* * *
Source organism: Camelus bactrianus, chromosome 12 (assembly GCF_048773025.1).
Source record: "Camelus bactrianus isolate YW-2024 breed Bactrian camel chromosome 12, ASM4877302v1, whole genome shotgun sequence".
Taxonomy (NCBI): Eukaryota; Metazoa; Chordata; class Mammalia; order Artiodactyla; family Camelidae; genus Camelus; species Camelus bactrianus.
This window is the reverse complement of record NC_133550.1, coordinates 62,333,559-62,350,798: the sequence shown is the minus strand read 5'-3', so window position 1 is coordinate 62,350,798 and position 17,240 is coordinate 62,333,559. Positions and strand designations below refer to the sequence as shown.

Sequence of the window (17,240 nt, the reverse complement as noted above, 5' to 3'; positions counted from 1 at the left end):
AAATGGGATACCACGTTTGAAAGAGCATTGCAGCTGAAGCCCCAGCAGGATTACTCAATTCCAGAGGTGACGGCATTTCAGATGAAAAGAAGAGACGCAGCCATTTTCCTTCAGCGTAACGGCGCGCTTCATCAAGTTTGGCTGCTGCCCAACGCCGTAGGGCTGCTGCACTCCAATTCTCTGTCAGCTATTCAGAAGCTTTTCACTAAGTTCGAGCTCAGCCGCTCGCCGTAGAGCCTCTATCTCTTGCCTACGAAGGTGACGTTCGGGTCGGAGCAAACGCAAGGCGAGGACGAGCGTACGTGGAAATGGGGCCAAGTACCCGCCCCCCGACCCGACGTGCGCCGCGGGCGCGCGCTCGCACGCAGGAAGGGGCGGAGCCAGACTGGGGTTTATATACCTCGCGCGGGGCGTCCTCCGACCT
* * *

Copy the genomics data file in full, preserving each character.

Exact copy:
Source organism: Camelus bactrianus, chromosome 12 (assembly GCF_048773025.1).
Source record: "Camelus bactrianus isolate YW-2024 breed Bactrian camel chromosome 12, ASM4877302v1, whole genome shotgun sequence".
Taxonomy (NCBI): Eukaryota; Metazoa; Chordata; class Mammalia; order Artiodactyla; family Camelidae; genus Camelus; species Camelus bactrianus.
This window is the reverse complement of record NC_133550.1, coordinates 62,333,559-62,350,798: the sequence shown is the minus strand read 5'-3', so window position 1 is coordinate 62,350,798 and position 17,240 is coordinate 62,333,559. Positions and strand designations below refer to the sequence as shown.

Sequence of the window (17,240 nt, the reverse complement as noted above, 5' to 3'; positions counted from 1 at the left end):
AAATGGGATACCACGTTTGAAAGAGCATTGCAGCTGAAGCCCCAGCAGGATTACTCAATTCCAGAGGTGACGGCATTTCAGATGAAAAGAAGAGACGCAGCCATTTTCCTTCAGCGTAACGGCGCGCTTCATCAAGTTTGGCTGCTGCCCAACGCCGTAGGGCTGCTGCACTCCAATTCTCTGTCAGCTATTCAGAAGCTTTTCACTAAGTTCGAGCTCAGCCGCTCGCCGTAGAGCCTCTATCTCTTGCCTACGAAGGTGACGTTCGGGTCGGAGCAAACGCAAGGCGAGGACGAGCGTACGTGGAAATGGGGCCAAGTACCCGCCCCCCGACCCGACGTGCGCCGCGGGCGCGCGCTCGCACGCAGGAAGGGGCGGAGCCAGACTGGGGTTTATATACCTCGCGCGGGGCGTCCTCCGACCT